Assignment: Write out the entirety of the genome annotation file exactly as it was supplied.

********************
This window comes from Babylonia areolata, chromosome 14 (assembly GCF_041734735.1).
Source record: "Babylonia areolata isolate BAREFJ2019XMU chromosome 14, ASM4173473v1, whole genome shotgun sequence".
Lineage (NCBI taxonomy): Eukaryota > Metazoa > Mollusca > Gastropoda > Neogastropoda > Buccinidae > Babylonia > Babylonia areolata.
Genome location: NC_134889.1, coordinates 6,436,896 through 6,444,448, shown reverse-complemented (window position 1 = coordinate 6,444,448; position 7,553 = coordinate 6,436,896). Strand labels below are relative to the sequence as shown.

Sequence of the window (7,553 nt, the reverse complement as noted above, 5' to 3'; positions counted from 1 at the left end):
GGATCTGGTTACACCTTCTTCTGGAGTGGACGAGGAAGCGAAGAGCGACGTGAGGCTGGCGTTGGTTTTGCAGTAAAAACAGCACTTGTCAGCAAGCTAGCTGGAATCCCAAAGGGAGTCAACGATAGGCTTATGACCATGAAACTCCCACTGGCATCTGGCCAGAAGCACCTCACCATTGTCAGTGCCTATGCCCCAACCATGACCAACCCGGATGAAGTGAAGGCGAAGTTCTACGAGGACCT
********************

This window comes from Babylonia areolata, chromosome 14 (assembly GCF_041734735.1).
Source record: "Babylonia areolata isolate BAREFJ2019XMU chromosome 14, ASM4173473v1, whole genome shotgun sequence".
Lineage (NCBI taxonomy): Eukaryota > Metazoa > Mollusca > Gastropoda > Neogastropoda > Buccinidae > Babylonia > Babylonia areolata.
Genome location: NC_134889.1, coordinates 6,436,896 through 6,444,448, shown reverse-complemented (window position 1 = coordinate 6,444,448; position 7,553 = coordinate 6,436,896). Strand labels below are relative to the sequence as shown.

Sequence of the window (7,553 nt, the reverse complement as noted above, 5' to 3'; positions counted from 1 at the left end):
GGATCTGGTTACACCTTCTTCTGGAGTGGACGAGGAAGCGAAGAGCGACGTGAGGCTGGCGTTGGTTTTGCAGTAAAAACAGCACTTGTCAGCAAGCTAGCTGGAATCCCAAAGGGAGTCAACGATAGGCTTATGACCATGAAACTCCCACTGGCATCTGGCCAGAAGCACCTCACCATTGTCAGTGCCTATGCCCCAACCATGACCAACCCGGATGAAGTGAAGGCGAAGTTCTACGAGGACCT